The European money trap
Arguments over European monetary policy aren’t just a battle of ideas; increasingly, they sound like a battle of nations, too, writes Paul Krugman.
When Greece hit the skids almost four years ago, some analysts (myself included) thought that we might be seeing the beginning of the end for the euro, Europe’s common currency. Others were more optimistic, believing that tough love — temporary aid tied to reform — would soon produce recovery. Both camps were wrong. What we actually got was a rolling crisis that never seems to reach a resolution. Every time Europe seems ready to go over the edge, policymakers find a way to avoid complete disaster. But every time there are hints of true recovery, something else goes wrong.
And here we go again. Not long ago, European officials were declaring that the Continent had turned the corner, that market confidence was returning and growth was resuming. But now there’s a new source of concern, as the specter of deflation looms over much of Europe. And the debate over how to respond is turning seriously ugly.
Some background: The European Central Bank, or ECB, Europe’s equivalent of the Federal Reserve, is supposed to keep inflation close to 2 percent. Why not zero? Several reasons, but the most important point right now is that an overall European inflation rate too close to zero would translate into actual deflation in the troubled economies of southern Europe. And deflation has nasty economic side effects, especially in countries already burdened by high debt.
So it’s a source of great concern that European inflation has started dropping far below target; over the past year, consumer prices rose only 0.7 percent, while “core” prices that exclude volatile food and energy costs rose only 0.8 percent.
Something had to be done, and last week the ECB cut interest rates. As policy decisions go, this had the distinction of being both obviously appropriate and obviously inadequate: Europe’s economy clearly needs a boost, but the ECB’s action will surely make, at best, a marginal difference. Still, it was a move in the right direction.
Yet the move was hugely controversial, both inside and outside the ECB. And the controversy took an ominous form, at least for anyone who remembers Europe’s terrible history. For arguments over European monetary policy aren’t just a battle of ideas; increasingly, they sound like a battle of nations, too.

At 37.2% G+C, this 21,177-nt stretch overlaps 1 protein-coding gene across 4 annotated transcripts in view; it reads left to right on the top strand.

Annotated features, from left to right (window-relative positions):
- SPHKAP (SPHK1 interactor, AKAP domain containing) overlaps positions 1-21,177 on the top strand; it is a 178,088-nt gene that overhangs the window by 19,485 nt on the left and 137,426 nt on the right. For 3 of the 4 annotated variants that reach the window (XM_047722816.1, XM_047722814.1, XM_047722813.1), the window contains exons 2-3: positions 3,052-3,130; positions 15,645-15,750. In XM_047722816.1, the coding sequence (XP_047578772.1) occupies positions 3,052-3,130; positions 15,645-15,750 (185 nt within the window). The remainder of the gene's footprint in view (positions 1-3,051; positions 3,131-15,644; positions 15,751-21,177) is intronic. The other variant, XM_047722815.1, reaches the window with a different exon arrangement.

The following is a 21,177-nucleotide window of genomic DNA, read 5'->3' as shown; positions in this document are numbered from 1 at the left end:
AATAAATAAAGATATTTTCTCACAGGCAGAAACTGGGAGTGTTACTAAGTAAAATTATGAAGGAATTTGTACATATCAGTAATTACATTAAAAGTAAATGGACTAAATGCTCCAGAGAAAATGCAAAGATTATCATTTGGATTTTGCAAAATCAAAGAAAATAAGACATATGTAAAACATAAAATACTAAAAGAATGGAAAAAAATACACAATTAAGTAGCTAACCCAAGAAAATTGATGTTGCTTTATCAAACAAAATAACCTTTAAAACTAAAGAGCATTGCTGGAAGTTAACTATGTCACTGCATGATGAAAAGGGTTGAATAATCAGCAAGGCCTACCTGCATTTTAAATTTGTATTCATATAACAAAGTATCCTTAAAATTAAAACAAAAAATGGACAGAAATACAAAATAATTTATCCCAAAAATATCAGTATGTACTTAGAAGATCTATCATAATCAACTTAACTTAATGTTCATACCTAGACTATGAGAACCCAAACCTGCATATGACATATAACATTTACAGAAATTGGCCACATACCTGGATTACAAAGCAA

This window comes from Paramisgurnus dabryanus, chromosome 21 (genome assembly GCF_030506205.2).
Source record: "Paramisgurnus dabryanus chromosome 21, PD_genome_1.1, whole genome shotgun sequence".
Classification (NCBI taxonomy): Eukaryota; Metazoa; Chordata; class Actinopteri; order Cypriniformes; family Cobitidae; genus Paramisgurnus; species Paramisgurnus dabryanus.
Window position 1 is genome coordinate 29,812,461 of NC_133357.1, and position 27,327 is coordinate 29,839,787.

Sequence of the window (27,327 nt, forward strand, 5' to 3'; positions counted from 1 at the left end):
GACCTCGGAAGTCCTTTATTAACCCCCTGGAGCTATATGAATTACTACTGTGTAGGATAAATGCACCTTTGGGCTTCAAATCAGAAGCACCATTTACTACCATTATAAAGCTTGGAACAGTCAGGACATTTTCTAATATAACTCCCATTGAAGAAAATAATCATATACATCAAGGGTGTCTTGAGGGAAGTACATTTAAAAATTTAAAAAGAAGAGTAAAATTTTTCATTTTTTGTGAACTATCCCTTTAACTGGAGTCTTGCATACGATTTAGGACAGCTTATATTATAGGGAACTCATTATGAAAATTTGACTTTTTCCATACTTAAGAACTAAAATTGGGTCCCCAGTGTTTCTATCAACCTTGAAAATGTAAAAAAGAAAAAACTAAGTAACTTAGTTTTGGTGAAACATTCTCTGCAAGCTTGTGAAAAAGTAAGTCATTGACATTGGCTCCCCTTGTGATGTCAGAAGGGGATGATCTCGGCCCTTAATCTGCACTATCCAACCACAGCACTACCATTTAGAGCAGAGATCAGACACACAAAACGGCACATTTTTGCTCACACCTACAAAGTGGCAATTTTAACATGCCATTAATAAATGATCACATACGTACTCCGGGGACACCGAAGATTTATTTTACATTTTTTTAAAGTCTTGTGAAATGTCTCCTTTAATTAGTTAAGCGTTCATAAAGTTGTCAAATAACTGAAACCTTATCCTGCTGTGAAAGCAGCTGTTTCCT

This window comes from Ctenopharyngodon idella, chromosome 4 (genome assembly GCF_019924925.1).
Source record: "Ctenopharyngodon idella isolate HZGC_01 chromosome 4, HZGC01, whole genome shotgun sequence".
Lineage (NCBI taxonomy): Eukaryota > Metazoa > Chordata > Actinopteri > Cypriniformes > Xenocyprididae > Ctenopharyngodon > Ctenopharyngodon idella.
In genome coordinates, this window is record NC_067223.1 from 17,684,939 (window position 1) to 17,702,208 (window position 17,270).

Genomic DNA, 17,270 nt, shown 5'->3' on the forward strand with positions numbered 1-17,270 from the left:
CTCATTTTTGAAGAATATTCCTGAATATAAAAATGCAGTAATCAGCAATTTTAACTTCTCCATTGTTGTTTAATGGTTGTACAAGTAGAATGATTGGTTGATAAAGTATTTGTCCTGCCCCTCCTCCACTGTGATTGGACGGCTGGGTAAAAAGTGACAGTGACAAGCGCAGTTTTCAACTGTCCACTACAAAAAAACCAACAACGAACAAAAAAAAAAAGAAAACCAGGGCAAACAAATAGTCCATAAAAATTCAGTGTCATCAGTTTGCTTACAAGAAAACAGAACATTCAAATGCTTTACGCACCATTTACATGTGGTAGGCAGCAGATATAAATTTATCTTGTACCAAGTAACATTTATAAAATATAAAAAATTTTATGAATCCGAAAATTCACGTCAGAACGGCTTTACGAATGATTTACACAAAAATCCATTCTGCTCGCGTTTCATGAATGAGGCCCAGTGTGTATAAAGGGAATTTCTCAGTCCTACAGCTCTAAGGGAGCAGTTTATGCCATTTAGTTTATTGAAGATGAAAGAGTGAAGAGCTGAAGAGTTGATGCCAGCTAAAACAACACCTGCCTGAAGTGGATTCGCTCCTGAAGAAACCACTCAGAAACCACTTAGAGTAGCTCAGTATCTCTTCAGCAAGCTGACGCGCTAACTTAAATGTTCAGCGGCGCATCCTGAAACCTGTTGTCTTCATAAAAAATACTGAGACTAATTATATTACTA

For example, who voted against the rate cut? Both German members of the ECB board, joined by the leaders of the Dutch and Austrian central banks. Who, outside the ECB, was harshest in criticizing the action? German economists, who made a point not just of attacking the substance of the bank’s action but of emphasizing the nationality of Mario Draghi, the bank’s president, who is Italian. The influential German economist Hans-Werner Sinn declared that Draghi was just trying to give Italy access to low-interest loans. The chief economist of the newsweekly WirtschaftsWoche called the rate cut a “diktat from a new Banca d’Italia, based in Frankfurt.”
Such insinuations are grossly unfair to Draghi, whose efforts to contain the euro crisis have been little short of heroic. I’d go so far as to say that the euro probably would have collapsed in 2011 or 2012 without his leadership. But never mind the personalities. What’s scary here is the way this is turning into the Teutons versus the Latins, with the euro — which was supposed to bring Europe together — pulling it apart instead.
What’s going on? Some of it is national stereotyping: The German public is eternally vigilant against the prospect that those lazy southern Europeans are going to make off with its hard-earned money. But there’s also a real issue here. Germans just hate inflation, but if the ECB succeeds in getting average European inflation back up to around 2 percent, it will push inflation in Germany — which is booming even as other European nations suffer Depression-like levels of unemployment — substantially higher than that, maybe to 3 percent or more.
This may sound bad, but it’s how the euro is supposed to work. In fact, it’s the way it has to work. If you’re going to share a currency with other countries, sometimes you’re going to have above-average inflation. In the years before the global financial crisis, Germany had low inflation while countries like Spain had relatively high inflation. Now the rules of the game require that the roles be reversed, and the question is whether Germany is prepared to accept those rules. And the answer to that question isn’t clear.
The truly sad thing is that, as I said, the euro was supposed to bring Europe together, in ways both substantive and symbolic. It was supposed to encourage closer economic ties, even as it fostered a sense of shared identity. What we’re getting instead, however, is a climate of anger and disdain on the part of both creditors and debtors. And the end is still nowhere in sight.
© , New York Times News Service
Paul Krugman is a regular columnist for The New York Times.